Multiople myeloma is a cancer that affects plasma cells in the bone marrow, leading to symptoms such as bone pain, an elevated sedimentation rate, and a tendency for the affected bone to fracture. While multiple myeloma can occur in adults of any age, it is most commonly diagnosed in people between the ages of 65 and 74.
However, experts also estimate that there are thousands of cases of multiple myeloma in younger adults, particularly those in their 40s and 50s. In addition, some data suggests that multiple myeloma is more likely to occur in men than in women, although the cause of this gender-based disparity is not yet known.
What is usually the first symptom of multiple myeloma?
Early symptoms of multiple myeloma are usually quite nonspecific, meaning they could be indicative of a number of other conditions. The most common symptoms that might be experienced include fatigue, increased episodes of infections and frequent bone pain, especially in areas such as the spine, hips, ribs, or skull.
Other common symptoms are anemia, difficulty breathing, weight loss, excessive thirst, night sweats, and a feeling of fullness due to a swollen abdomen caused by an accumulation of fluid. People also commonly experience neurological symptoms including tingling, weakness, or numbness in the arms, legs, fingers, or toes.
Less common symptoms may include hyperviscosity (thick bodily fluids) and a very high calcium level in the blood. As the disease advances, the symptoms may become more severe and can include renal insufficiency, amyloidosis (a condition caused by deposition of abnormal proteins in the organs), and nerve entrapment.
It is important to speak to a healthcare professional if you experience any of these symptoms as they could be indicative of multiple myeloma.
How does multiple myeloma make you feel?
Multiple myeloma can cause a variety of symptoms, which can vary in severity depending on the individual. Common symptoms of multiple myeloma include extreme tiredness, shortness of breath, muscle and joint pain, bone pain, and recurrent infection.
Additionally, multiple myeloma may cause a variety of other symptoms, including digestive problems, anemia, nerve damage, night sweats, and decreased kidney function. The severity of each of these symptoms can vary based on the individual’s unique circumstances and may increase or decrease over time.
The fatigue associated with multiple myeloma can be particularly difficult. This fatigue can affect mental and physical tasks, impacting a person’s ability to work or participate in physical activities.
Additionally, fatigue can be accompanied by forgetfulness, headaches, weight loss, and a decrease in appetite. In some cases, multiple myeloma can cause psychological symptoms, such as anxiety and depression.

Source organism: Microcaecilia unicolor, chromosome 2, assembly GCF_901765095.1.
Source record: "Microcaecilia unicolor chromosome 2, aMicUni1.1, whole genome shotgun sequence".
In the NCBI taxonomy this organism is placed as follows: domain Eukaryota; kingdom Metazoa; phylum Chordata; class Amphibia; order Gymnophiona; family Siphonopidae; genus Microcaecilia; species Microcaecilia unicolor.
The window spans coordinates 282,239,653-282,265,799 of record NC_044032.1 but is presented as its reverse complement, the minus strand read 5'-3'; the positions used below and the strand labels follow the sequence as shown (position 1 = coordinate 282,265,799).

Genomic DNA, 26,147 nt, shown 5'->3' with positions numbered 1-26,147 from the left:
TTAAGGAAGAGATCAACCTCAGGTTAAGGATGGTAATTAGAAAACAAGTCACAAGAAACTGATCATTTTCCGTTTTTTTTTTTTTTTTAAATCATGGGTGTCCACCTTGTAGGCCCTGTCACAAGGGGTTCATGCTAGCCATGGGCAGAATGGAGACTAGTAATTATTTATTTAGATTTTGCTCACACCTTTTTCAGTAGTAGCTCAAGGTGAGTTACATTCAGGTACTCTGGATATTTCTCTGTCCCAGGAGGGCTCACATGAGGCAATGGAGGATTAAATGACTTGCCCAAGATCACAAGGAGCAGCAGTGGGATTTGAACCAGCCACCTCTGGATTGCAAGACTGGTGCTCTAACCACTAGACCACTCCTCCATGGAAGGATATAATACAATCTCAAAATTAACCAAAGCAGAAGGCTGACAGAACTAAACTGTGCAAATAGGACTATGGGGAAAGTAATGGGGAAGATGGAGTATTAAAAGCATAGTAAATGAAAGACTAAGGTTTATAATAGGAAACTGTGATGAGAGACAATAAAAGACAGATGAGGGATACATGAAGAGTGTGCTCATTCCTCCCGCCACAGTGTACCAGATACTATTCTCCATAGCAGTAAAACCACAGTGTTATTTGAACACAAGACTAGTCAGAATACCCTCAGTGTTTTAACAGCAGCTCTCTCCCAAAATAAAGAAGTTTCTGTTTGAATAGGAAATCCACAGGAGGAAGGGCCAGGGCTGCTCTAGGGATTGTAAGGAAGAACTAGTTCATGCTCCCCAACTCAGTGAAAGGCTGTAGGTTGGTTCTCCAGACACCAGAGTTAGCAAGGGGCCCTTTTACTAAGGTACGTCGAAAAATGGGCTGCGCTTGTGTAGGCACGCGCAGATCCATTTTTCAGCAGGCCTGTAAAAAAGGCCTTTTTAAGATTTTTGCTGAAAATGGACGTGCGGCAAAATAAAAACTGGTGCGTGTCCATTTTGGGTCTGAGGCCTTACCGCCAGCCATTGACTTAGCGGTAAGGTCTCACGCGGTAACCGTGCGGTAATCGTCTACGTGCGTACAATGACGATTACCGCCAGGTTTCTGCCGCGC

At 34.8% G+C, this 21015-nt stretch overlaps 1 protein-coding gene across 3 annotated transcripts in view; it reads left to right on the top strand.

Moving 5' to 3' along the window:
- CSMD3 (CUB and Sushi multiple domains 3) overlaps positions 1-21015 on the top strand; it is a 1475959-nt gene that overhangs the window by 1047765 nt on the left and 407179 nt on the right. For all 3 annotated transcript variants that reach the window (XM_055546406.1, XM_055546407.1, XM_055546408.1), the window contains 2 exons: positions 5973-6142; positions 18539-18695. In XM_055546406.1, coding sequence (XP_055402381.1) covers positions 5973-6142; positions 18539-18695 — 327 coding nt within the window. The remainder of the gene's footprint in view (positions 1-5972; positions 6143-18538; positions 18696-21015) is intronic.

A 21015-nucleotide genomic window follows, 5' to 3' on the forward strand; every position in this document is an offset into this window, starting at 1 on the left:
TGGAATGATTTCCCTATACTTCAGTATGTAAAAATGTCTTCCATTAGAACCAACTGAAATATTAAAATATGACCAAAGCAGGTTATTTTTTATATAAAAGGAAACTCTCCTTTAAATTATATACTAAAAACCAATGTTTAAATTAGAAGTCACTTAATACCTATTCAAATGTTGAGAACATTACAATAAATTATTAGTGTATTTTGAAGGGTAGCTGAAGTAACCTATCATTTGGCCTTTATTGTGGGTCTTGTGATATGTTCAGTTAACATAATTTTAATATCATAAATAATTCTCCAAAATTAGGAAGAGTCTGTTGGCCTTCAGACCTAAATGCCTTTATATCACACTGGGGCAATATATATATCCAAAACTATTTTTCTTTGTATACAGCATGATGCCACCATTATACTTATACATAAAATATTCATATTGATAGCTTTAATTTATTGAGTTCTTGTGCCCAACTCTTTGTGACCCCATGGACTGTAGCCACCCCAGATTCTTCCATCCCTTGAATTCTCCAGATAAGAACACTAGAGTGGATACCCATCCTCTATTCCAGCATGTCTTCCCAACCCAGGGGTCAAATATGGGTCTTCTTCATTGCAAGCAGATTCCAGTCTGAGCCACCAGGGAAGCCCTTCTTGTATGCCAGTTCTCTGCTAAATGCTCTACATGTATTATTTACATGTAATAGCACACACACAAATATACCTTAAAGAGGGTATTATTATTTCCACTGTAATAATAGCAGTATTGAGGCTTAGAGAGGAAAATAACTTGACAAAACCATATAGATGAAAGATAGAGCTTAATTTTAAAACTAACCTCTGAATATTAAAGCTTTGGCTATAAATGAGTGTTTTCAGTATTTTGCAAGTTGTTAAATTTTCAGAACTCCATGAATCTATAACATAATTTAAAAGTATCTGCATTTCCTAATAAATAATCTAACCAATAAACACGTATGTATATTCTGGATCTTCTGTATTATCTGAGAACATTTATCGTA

Ultimately, the symptoms of multiple myeloma can have a significant impact on a person’s quality of life and can cause physical, mental, and emotional distress. It’s important to seek medical advice if you are experience any symptoms of multiple myeloma.
When should you suspect multiple myeloma?
Multiple myeloma is a type of cancer of the blood cells. It is typically diagnosed after a person has experienced persistent symptoms such as fatigue, fever, weakness, and anemia. Additionally, additional symptoms of multiple myeloma can include frequent infections, weight loss, and night sweats.
If you have experienced any of the above mentioned symptoms for two weeks or more, it is important to contact your healthcare provider so that they can properly evaluate your symptoms. Tests such as a full blood count, protein electrophoresis, and a bone marrow biopsy may be ordered to help in diagnosis.
Other signs of multiple myeloma that you may notice include unexpected or sudden bone pain, hot and swollen joints, problems with bladder and bowel movements, and damage to bones in the thighs, hips, and long bones near the arms and legs.
In rare cases, you may have difficulty focusing, have numbness, or experience an unusual decrease in energy. It is important to reach out to your healthcare provider if you experience these symptoms.
If you suspect that you may have multiple myeloma, it is important to get the proper tests done and contact your healthcare provider to make sure you get the appropriate treatment.
Do you sleep a lot with myeloma?
It is possible to experience fatigue while living with myeloma, which can lead some people living with myeloma to sleep more than usual. According to the American Cancer Society, fatigue is one of the most common side effects of chemotherapy for myeloma, however the amount of sleep required can vary from individual to individual.